Friday, 29 October 2010

Macaca glennbeckus provides proof evolution is real

A half-baboon, half-human organism, long sought by paleo-anthropologist Glenn Beck as the missing link between simians and homo sapiens, was positively identified in the town of Pleasant Plains, Arkansas this week, bringing a vigorous controversy about the validity of Darwin’s theory of evolution to an indisputable close.

Scientists have yet to agree on a name for this entity, which responds to dog whistles and high-pitched clicking sounds vaguely resembling the name ‘Clint McCance, Clint McCance’. Following the usual practice among paleontologists, the creature will probably be dubbed ‘Macaca glennbeckus’.

The discovery has undermined completely any lingering doubts that bipeds and the simian genus are closely linked in an evolutionary chain. Still to resolve, however, is in which direction the evolution is occurring.

Some scientists are convinced that two-legged creatures continue to evolve into increasingly sophisticated social groups and eventually will develop complex colonies and even the basis for a civilization.

Others dispute that theory and point to the Macaca glennbeckus finding as evidence that the entire class of bipedal vertebrates is splitting into increasingly bizarre life forms, none of which will be capable of long-term survival or adaptation.

Thursday, 28 October 2010

Very cheap thrills

Frederick Wiseman the cinema verité master was at the IFC Center last week as part of a program in which directors choose a favorite old film and then talk about it with the assembled movie freaks and film school students afterward. He chose Duck Soup with the Marx Brothers, which was prescient although not in the way he meant—I found Groucho’s aggressive humor more snarky than amusing. Everyone gets mocked and humiliated or their hat set on fire, and I remember that being funny when I was 8.

But the Marx Brothers are alive and well and not just because Fredonia’s motives for declaring war are no more flimsy than our own. Wiseman [below] was also promoting his new film, Boxing Gym, which is getting the usual raves for his technique of delicately allowing a place’s magic to unfold. You’d think all this praiseful attention would stimulate some of the new filmmakers to imitate his approach to documentary instead of the Harpo-Chico-Groucho, baseball-bat style we usually get.

If Charles Ferguson’s attempted takedown of the finance industry, Inside Job, is any indication, succeeding generations have missed completely Wiseman’s principal lesson, that things can be shown instead of described if you have the patience and the wit to watch closely. Ferguson mostly manages to take down himself as he obtrudes again and again into the predictable interviews with finance shills and prosperous economists [like the Bush-vintage suit below] to tell his subjects that they’re assholes.

They, not surprisingly, take offense as they’re meant to, and since we’ve already decided that anyone with ‘banker’ in his job description is an evil creep, we get to watch them squirm in the kleig lights. Ferguson could have shortened the film by just taking out a pair of scissors and clipping the guys’ ties.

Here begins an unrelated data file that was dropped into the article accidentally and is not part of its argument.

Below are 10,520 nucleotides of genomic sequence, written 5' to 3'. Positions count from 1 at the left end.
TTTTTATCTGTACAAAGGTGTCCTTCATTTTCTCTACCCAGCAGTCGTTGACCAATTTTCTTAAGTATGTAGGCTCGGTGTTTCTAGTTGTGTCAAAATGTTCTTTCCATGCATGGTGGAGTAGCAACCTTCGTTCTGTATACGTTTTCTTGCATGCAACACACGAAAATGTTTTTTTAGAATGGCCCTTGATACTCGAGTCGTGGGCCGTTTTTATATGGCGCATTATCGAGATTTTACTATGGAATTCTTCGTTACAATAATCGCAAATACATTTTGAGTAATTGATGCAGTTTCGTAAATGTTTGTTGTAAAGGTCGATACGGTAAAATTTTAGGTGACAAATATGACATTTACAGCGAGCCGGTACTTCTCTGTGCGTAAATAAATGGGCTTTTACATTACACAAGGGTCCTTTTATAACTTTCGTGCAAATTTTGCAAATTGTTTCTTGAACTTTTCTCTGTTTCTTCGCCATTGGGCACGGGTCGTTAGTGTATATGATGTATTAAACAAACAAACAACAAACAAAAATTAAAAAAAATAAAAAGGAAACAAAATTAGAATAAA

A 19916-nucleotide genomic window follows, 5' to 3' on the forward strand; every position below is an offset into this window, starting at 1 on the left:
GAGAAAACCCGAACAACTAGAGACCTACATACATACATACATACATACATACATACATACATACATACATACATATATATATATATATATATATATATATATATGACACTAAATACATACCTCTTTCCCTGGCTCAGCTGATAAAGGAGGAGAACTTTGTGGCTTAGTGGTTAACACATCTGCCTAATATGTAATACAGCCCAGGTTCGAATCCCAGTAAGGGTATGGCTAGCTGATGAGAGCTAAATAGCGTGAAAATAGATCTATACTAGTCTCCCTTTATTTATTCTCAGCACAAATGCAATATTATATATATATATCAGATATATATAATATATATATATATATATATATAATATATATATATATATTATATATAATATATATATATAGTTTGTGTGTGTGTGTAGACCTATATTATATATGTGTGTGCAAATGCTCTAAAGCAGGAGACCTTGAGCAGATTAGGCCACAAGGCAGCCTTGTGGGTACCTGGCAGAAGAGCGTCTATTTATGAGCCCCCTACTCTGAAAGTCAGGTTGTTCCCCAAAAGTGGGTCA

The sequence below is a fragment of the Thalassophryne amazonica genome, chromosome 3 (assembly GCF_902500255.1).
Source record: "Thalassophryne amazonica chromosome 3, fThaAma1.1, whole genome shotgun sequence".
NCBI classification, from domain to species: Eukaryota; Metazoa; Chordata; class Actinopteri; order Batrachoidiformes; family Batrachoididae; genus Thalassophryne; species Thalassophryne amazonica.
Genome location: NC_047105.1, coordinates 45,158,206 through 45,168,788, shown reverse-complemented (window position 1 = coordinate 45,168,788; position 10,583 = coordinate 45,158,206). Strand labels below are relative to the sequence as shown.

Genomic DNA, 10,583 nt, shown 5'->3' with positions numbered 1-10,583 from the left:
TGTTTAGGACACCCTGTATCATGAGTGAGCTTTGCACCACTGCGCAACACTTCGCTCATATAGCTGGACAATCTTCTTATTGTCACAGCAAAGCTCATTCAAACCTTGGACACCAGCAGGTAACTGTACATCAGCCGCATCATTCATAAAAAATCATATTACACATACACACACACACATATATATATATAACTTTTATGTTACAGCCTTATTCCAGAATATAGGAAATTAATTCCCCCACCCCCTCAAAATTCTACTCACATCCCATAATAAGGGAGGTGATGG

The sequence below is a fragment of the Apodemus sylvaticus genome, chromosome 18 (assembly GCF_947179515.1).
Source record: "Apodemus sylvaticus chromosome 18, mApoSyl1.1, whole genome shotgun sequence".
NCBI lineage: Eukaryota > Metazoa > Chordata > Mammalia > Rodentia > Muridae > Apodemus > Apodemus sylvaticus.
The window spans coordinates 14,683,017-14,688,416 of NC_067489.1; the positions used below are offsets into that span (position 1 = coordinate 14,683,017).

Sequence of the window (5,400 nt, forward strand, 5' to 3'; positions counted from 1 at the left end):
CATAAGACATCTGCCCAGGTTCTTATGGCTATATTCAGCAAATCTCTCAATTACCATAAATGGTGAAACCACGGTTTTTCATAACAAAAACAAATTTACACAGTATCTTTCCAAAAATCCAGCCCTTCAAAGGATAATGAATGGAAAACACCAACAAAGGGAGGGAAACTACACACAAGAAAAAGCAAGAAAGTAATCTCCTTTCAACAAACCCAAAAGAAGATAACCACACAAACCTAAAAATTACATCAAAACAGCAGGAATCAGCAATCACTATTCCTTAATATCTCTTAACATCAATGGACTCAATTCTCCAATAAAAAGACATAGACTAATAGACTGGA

I don’t know what Ferguson thinks he is accomplishing by this provocation routine, which isn’t even zany and faux-serious like Michael Moore’s. Moore at least lets us have some fun for our $12 while Ferguson’s background lessons on mortgage finance are old news, primitive and not even graphically interesting. The result is 90 minutes of reassurance that we are virtuous and the world is run by venal rich people, including Obama’s top economic advisors.

Given the perilous state of our polity, these self-indulgent exercises are just not good enough. The times call for serious thinking and principled opposition, not tweaking noses for a few cheap laughs.

Wednesday, 27 October 2010

The Obama Sleeping Pill v/s the Bush Kool-Aid

As we head into the election stretch, the narrative on offer from Obama’s party is congealing and persuading some skeptical voters, perhaps enough to stave off total disaster. I, mercifully, am spared the sludge being generated on the airwaves in industrial quantities by not having a television, but the general content of this rather limp message seems to be comprised of the following:

1. We (Obama & Co.) have done a very decent job, and our main failing is working too hard and not communicating our achievements. We were distracted (so busy!) and inexperienced as political salespeople.
2. You people (our voting base) are so demanding, you’re never satisfied. Why, when we pass a historic health care reform, you bitch because it isn’t perfect.
3. A scary monster is inside that closet. If you don’t stick with us, it will come out and get hold of you. Don’t forget, we are the party of the people [unions, gays, women, minorities, the poor], not those venal, corrupt, corporate-serving other guys.

There are several problems with this campaign starting with the historical issue of our two-party duopoly, which leaves no way to register the kinds of dissent many, if not most of Obama’s original supporters feel. But aside from that structural obstacle, the Obama team IMHO is sowing the seeds of a longer-term debacle in two ways.